Search Images Maps Play YouTube News Gmail Drive More »
Sign in
Screen reader users: click this link for accessible mode. Accessible mode has the same essential features but works better with your reader.

Patents

  1. Advanced Patent Search
Publication numberUS4940047 A
Publication typeGrant
Application numberUS 07/208,348
Publication dateJul 10, 1990
Filing dateJun 17, 1988
Priority dateJun 24, 1987
Fee statusPaid
Also published asCA1330917C, CN1030269A, CN1031081C, DE3726268A1, EP0301214A2, EP0301214A3, EP0301214B1
Publication number07208348, 208348, US 4940047 A, US 4940047A, US-A-4940047, US4940047 A, US4940047A
InventorsRoland Richter, Wolfram Mayer, Gunter Langen, Willy Leyser
Original AssigneeBayer Aktiengesellschaft, Karl Otto Braun Kg
Export CitationBiBTeX, EndNote, RefMan
External Links: USPTO, USPTO Assignment, Espacenet
Textile sheet-like structure with reactive resin
US 4940047 A
Abstract
Textile sheet-like structure impregnated or coated with water-hardening synthetic resin, said textile comprising organic fibers with an elasticity modulus of 200 to 2500 daN/mm2 and having an extensibility in the longitudinal direction of at least 10% before hardening of said resin is useful in preparing orthopaedic support dressings, containers, filters, pipes, reinforcing material, stiffening material, filler or sealer material for hollow spaces or joints, insulating material, in preparing decorative and artistic articles.
Images(8)
Previous page
Next page
Claims(19)
What is claimed is:
1. Textile sheet-like structure impregnated or coated with water-hardening synthetic resin wherein said impregnated or coated structure is sealed in a film which is impermeable to water, said textile comprising organic fibers with an elasticity modulus of 200 to 2500 daN/mm2 and having an extensibility in the longitudinal direction of at least 10% before hardening of said resin.
2. Textile sheet-like structures sealed in a film according to claim 1 comprising fibers with an elasticity modulus in the range from 400 to 2000 daN/mm2.
3. Textile sheet-like structures sealed in a film according to claim 1 having an extensibility in the longitudinal direction of 15 to 200% before hardening of said resin.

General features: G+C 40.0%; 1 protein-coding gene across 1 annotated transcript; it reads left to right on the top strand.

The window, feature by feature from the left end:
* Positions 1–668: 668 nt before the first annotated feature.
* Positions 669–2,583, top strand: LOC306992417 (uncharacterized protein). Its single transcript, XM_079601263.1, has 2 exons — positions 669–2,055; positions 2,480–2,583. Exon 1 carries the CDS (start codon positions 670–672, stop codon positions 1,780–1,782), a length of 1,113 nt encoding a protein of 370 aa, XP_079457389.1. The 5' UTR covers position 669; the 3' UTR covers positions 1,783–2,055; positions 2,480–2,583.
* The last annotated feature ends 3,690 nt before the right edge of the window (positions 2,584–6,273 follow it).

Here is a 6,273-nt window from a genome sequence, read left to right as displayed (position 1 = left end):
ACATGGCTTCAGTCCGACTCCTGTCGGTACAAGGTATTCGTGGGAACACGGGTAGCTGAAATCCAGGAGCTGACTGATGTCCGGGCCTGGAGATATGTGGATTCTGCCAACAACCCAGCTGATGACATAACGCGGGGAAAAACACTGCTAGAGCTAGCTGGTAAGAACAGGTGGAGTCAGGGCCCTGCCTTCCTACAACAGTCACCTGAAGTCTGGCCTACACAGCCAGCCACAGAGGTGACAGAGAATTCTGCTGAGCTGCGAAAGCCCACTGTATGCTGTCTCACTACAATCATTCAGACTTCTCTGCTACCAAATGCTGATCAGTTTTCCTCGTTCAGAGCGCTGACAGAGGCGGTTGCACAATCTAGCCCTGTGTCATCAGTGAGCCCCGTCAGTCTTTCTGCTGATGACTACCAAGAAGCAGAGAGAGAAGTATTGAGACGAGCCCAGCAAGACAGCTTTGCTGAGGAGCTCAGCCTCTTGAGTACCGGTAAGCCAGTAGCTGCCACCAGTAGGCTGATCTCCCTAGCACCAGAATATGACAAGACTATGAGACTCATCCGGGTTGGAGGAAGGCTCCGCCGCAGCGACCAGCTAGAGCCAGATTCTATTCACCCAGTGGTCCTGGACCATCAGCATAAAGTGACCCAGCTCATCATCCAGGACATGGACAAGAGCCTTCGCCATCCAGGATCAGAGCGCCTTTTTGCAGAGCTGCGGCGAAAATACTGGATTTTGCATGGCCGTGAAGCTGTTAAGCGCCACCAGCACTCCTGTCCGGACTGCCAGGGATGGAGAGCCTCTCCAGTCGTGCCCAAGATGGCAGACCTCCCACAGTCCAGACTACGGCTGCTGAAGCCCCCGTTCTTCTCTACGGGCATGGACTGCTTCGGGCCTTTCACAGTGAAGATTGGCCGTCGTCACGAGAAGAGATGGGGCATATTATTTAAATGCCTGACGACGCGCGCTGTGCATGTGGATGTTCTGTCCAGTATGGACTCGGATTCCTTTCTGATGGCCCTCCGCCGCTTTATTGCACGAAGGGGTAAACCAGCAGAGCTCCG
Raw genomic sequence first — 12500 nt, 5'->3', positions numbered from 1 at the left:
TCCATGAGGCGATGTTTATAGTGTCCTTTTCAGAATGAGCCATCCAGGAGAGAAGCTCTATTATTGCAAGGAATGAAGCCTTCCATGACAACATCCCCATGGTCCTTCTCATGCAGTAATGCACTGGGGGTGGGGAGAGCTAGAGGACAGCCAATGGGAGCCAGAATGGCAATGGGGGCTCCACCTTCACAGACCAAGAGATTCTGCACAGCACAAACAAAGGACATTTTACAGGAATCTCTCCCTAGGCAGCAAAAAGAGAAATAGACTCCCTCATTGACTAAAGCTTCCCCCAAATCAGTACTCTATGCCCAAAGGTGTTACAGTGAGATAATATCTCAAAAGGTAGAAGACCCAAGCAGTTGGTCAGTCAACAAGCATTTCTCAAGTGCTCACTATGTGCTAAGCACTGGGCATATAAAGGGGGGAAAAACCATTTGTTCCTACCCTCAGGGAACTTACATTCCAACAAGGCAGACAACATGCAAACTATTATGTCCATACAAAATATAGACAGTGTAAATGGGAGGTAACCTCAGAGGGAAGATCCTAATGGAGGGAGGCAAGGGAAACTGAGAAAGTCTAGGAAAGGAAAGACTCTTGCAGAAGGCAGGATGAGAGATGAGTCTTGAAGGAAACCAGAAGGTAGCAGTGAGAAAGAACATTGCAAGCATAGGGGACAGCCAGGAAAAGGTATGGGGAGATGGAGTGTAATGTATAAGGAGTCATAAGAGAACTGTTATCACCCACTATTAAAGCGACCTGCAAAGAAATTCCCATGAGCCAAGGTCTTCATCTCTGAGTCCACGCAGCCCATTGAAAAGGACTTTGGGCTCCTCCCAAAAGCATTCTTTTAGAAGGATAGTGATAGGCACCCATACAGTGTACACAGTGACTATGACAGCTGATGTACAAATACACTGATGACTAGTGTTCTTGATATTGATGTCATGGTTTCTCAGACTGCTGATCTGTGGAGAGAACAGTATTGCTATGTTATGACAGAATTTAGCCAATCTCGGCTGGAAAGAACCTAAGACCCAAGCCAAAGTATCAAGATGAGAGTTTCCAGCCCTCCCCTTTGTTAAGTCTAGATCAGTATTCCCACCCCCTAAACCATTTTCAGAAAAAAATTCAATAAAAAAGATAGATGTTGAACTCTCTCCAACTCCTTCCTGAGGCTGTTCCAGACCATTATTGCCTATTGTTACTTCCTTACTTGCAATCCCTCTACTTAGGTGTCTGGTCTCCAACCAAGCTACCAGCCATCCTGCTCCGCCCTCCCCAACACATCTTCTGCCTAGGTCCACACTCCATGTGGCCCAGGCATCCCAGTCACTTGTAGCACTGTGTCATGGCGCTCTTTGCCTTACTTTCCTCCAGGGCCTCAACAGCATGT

4. Textile sheet-like structures sealed in a film according to claim 1 having an extensibility in the longitudinal direction of 15 to 80%.
5. Textile sheet-like structures sealed in a film according to claim 1 having an extensibility in the transverse direction of 20 to 300%.
6. Textile sheet-like structures sealed in a film according to claim 2 having a weight of 40 to 300 grams per square meter.
7. Textile sheet-like structures sealed in a film according to claim 1 which comprises polyester fibers, polyamide fibers, cotton fibers, or mixtures thereof.
8. Textile sheet-like structures sealed in a film according to claim 7 which comprise polyfilament polyester fiber textile material.
9. Textile sheet-like structures sealed in a film according to claim 7 which comprises polyfilament polyamide fiber textile material.
10. Textile sheet-like structures sealed in a film according to claim 1 wherein a polyurethane or polyvinyl resin is the water-hardening synthetic resin.
11. Textile sheet-like structures sealed in a film according to claim 10 wherein the resin is a prepolymer reaction product of polyphenyl-polymethylene-polyisocyanate obtained by phosgenation of an aniline/formaldehyde condensate and propoxylated triethanol amine.
12. Textile sheet-like structures sealed in a film according to claim 10 wherein the resin is a prepolymer reaction product of bis-(4-isocyanatophenyl)-methane containing carbodiimidized portions and propoxylated triethanol amine.
13. Textile sheet-like structures sealed in a film according to claim 10 wherein the resin is a prepolymer reaction product of bis-(4-isocyanatophenyl)-methane and a mixture of propoxylated propylene glycol and propoxylated glycerol.
14. Textile sheet-like structures sealed in a film according to claim 10 wherein the resin is polyphenyl-polymethylene-polyisocyanate obtained by phosgenation of an aniline/formaldehyde condensate and ethoxylated triethanol amine.